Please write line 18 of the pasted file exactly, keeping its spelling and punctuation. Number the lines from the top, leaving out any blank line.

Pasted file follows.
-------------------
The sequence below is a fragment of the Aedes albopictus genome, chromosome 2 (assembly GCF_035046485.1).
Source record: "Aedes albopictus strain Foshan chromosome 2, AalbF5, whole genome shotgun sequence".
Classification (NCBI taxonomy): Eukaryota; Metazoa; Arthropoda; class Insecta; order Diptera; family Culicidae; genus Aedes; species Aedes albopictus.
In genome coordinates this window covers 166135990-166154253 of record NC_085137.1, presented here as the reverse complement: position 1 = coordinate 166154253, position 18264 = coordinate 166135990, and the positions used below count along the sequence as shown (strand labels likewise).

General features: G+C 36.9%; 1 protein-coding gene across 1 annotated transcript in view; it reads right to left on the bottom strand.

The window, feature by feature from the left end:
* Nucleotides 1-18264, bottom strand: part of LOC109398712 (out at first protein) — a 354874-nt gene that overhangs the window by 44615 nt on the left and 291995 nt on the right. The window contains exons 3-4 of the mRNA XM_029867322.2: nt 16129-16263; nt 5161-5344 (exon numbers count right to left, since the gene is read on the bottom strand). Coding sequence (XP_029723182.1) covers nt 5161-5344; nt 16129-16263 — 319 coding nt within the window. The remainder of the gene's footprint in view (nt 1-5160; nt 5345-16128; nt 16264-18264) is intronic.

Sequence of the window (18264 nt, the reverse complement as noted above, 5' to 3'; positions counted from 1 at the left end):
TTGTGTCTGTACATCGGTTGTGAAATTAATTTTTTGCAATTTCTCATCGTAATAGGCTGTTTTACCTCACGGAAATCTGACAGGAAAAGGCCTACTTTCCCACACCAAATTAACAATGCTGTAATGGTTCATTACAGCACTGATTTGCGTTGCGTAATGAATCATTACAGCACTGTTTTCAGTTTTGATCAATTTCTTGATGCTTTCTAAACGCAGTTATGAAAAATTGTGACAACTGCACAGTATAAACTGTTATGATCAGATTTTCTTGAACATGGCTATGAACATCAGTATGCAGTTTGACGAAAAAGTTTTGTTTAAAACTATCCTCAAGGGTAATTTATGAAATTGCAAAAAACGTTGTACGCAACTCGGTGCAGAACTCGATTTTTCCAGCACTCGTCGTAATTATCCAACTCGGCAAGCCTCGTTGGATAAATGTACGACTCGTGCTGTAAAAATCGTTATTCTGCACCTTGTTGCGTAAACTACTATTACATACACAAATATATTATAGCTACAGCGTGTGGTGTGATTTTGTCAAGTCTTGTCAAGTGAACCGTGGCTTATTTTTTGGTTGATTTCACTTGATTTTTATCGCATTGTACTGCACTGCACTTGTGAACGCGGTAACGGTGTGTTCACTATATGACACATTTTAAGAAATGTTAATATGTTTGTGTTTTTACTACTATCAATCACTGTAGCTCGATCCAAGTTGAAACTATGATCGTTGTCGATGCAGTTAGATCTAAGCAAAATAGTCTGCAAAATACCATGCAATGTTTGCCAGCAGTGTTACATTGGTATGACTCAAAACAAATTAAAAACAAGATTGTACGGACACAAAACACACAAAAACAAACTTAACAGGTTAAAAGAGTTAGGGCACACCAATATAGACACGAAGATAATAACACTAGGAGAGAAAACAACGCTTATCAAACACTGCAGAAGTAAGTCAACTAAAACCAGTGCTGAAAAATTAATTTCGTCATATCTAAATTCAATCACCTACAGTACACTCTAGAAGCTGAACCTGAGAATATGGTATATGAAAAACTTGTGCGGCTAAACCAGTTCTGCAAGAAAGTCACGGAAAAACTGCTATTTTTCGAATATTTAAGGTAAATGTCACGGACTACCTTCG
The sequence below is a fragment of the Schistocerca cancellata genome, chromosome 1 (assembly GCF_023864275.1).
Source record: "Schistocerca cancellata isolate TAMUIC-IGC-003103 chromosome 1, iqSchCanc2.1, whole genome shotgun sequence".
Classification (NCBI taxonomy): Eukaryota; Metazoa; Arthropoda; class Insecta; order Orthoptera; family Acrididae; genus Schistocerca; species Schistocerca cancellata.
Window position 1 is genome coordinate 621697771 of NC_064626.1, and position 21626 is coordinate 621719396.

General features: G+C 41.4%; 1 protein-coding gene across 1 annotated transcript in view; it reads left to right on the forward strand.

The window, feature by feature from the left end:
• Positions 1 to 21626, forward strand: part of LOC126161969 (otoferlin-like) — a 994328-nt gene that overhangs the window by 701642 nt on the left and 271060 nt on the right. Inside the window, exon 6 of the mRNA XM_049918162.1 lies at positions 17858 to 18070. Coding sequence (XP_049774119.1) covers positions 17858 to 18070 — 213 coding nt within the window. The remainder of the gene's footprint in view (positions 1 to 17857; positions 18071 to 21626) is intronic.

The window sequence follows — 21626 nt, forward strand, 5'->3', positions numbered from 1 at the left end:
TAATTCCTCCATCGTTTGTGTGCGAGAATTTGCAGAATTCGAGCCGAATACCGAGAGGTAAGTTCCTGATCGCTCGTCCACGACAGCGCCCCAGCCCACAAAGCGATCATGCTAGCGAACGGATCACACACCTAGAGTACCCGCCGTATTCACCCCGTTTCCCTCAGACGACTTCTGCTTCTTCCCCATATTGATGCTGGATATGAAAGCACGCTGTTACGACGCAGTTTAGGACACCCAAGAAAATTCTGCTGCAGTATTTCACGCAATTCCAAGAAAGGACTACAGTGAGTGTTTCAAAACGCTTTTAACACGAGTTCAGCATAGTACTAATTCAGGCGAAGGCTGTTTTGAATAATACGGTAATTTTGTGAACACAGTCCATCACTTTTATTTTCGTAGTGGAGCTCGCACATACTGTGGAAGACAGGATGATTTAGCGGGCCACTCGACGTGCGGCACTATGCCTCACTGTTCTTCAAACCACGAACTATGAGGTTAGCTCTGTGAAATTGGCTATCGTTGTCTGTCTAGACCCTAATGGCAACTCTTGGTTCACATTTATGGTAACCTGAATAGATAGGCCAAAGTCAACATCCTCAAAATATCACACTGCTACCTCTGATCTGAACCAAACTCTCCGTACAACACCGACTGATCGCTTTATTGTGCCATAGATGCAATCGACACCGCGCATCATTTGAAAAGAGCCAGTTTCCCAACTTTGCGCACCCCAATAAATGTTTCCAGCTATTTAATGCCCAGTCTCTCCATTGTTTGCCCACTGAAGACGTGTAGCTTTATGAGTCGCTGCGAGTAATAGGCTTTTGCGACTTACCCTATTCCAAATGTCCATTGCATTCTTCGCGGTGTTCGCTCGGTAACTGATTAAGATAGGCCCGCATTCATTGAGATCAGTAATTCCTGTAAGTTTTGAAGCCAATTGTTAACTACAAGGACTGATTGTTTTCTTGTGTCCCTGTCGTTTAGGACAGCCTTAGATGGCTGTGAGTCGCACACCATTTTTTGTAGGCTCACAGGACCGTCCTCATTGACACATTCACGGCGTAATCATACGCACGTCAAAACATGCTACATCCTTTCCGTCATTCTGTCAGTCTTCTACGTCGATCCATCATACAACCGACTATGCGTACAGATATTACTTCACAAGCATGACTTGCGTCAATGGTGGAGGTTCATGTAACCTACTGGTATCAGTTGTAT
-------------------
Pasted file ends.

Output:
TAATTCCTCCATCGTTTGTGTGCGAGAATTTGCAGAATTCGAGCCGAATACCGAGAGGTAAGTTCCTGATCGCTCGTCCACGACAGCGCCCCAGCCCACAAAGCGATCATGCTAGCGAACGGATCACACACCTAGAGTACCCGCCGTATTCACCCCGTTTCCCTCAGACGACTTCTGCTTCTTCCCCATATTGATGCTGGATATGAAAGCACGCTGTTACGACGCAGTTTAGGACACCCAAGAAAATTCTGCTGCAGTATTTCACGCAATTCCAAGAAAGGACTACAGTGAGTGTTTCAAAACGCTTTTAACACGAGTTCAGCATAGTACTAATTCAGGCGAAGGCTGTTTTGAATAATACGGTAATTTTGTGAACACAGTCCATCACTTTTATTTTCGTAGTGGAGCTCGCACATACTGTGGAAGACAGGATGATTTAGCGGGCCACTCGACGTGCGGCACTATGCCTCACTGTTCTTCAAACCACGAACTATGAGGTTAGCTCTGTGAAATTGGCTATCGTTGTCTGTCTAGACCCTAATGGCAACTCTTGGTTCACATTTATGGTAACCTGAATAGATAGGCCAAAGTCAACATCCTCAAAATATCACACTGCTACCTCTGATCTGAACCAAACTCTCCGTACAACACCGACTGATCGCTTTATTGTGCCATAGATGCAATCGACACCGCGCATCATTTGAAAAGAGCCAGTTTCCCAACTTTGCGCACCCCAATAAATGTTTCCAGCTATTTAATGCCCAGTCTCTCCATTGTTTGCCCACTGAAGACGTGTAGCTTTATGAGTCGCTGCGAGTAATAGGCTTTTGCGACTTACCCTATTCCAAATGTCCATTGCATTCTTCGCGGTGTTCGCTCGGTAACTGATTAAGATAGGCCCGCATTCATTGAGATCAGTAATTCCTGTAAGTTTTGAAGCCAATTGTTAACTACAAGGACTGATTGTTTTCTTGTGTCCCTGTCGTTTAGGACAGCCTTAGATGGCTGTGAGTCGCACACCATTTTTTGTAGGCTCACAGGACCGTCCTCATTGACACATTCACGGCGTAATCATACGCACGTCAAAACATGCTACATCCTTTCCGTCATTCTGTCAGTCTTCTACGTCGATCCATCATACAACCGACTATGCGTACAGATATTACTTCACAAGCATGACTTGCGTCAATGGTGGAGGTTCATGTAACCTACTGGTATCAGTTGTAT